Los Angeles Times Mapping Project

According to the Los Angeles Times Mapping Project, the South Los Angeles region comprises 51 square miles, consisting of 25 neighborhoods within the City of Los Angeles as well as three unincorporated neighborhoods in the County of Los Angeles.[6]

Google Maps

Google Maps delineates a similar area to the Los Angeles Times Mapping Project with notable differences on the western border. On the northwest, it omits a section of Los Angeles west of La Brea Avenue. On the southwest, it includes a section of the City of Inglewood north of Century Boulevard.[3][a]

Districts and neighborhoods

According to the Mapping L.A. survey of the Los Angeles Times, the South Los Angeles region consists of the following neighborhoods:[9]

The South Los Angeles region as mapped by the Los Angeles Times City of Los Angeles
  • Adams-Normandie
  • Baldwin Hills/Crenshaw
  • Broadway-Manchester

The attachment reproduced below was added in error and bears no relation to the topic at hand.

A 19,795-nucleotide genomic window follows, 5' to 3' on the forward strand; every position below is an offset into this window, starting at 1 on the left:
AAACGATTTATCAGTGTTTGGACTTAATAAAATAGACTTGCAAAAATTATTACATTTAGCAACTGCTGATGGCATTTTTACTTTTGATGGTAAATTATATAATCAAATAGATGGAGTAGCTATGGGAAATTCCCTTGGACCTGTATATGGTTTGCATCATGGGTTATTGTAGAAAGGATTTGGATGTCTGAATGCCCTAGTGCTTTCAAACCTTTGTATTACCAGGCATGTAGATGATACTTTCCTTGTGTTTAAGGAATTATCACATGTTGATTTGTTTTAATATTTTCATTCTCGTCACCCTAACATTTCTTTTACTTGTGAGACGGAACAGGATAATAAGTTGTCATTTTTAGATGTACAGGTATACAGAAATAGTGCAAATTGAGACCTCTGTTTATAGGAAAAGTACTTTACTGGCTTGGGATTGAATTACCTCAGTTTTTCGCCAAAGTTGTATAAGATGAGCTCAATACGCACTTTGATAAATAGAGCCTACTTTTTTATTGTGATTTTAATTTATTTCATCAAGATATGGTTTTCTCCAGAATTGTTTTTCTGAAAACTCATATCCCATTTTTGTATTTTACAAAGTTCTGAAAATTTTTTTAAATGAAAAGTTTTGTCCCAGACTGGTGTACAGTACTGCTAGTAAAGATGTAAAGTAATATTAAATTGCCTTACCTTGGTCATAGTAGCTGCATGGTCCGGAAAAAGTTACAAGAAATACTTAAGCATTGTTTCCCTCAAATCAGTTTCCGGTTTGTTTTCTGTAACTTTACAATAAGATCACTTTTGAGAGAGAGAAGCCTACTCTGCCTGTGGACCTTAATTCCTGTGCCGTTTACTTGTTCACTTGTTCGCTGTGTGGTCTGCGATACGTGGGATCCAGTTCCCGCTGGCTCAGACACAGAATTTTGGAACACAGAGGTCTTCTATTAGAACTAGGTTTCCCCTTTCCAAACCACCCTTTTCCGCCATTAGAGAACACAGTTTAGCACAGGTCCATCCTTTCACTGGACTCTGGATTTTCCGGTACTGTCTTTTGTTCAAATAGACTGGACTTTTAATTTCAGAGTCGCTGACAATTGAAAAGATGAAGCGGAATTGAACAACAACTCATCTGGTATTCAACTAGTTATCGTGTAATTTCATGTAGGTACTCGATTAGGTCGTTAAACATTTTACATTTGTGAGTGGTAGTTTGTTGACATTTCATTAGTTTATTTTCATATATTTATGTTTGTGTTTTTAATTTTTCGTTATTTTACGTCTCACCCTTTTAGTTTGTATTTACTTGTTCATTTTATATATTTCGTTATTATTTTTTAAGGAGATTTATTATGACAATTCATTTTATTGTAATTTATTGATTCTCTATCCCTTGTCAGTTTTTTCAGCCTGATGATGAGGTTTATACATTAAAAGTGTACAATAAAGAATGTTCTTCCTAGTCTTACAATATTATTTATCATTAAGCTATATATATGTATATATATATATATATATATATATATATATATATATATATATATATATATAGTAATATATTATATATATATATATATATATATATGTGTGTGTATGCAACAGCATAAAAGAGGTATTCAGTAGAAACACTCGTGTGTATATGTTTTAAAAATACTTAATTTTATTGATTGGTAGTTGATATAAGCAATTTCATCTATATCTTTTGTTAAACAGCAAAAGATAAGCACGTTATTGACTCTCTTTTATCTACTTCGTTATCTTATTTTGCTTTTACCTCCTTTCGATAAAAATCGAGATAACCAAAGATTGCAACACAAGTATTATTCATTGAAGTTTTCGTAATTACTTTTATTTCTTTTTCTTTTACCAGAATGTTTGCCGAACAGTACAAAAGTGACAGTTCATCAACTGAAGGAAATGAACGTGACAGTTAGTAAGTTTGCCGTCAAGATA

• Central-Alameda
  • Chesterfield Square
  • Exposition Park
  • Florence
  • Gramercy Park
  • Green Meadows
  • Harvard Park
  • Historic South Central
  • Hyde Park
  • Jefferson Park
  • Leimert Park
  • Manchester Square
  • Nevin
  • South Park
  • University Park
  • Vermont Knolls
  • Vermont Square
  • Vermont Vista
  • Vermont-Slauson
  • Watts
  • West Adams
  • Westmont
Other cities
  • Inglewood
  • Hawthorne


Unincorporated County of Los Angeles Neighborhoods
  • Athens
  • Florence-Firestone
  • Westmont
  • Willowbrook
  • View Park-Windsor Hills
History Pre-1948

In 1880, the University of Southern California, and in 1920, the Doheny Campus of Mount St. Mary's College, were founded in South Los Angeles. The 1932 and 1984 Olympic Games took place near the USC campus at neighboring Exposition Park, where the Los Angeles Coliseum is located.

Until the 1920s, the South Los Angeles neighborhood of West Adams was one of the most desirable areas of the City. As the wealthy were building stately mansions in West Adams and Jefferson Park, the white working class was establishing itself in Crenshaw and Hyde Park. Affluent blacks gradually moved into West Adams and Jefferson Park.[10] As construction along the Wilshire Boulevard corridor gradually increased in the 1920s, the development of the city was drawn west of downtown and away from South Los Angeles.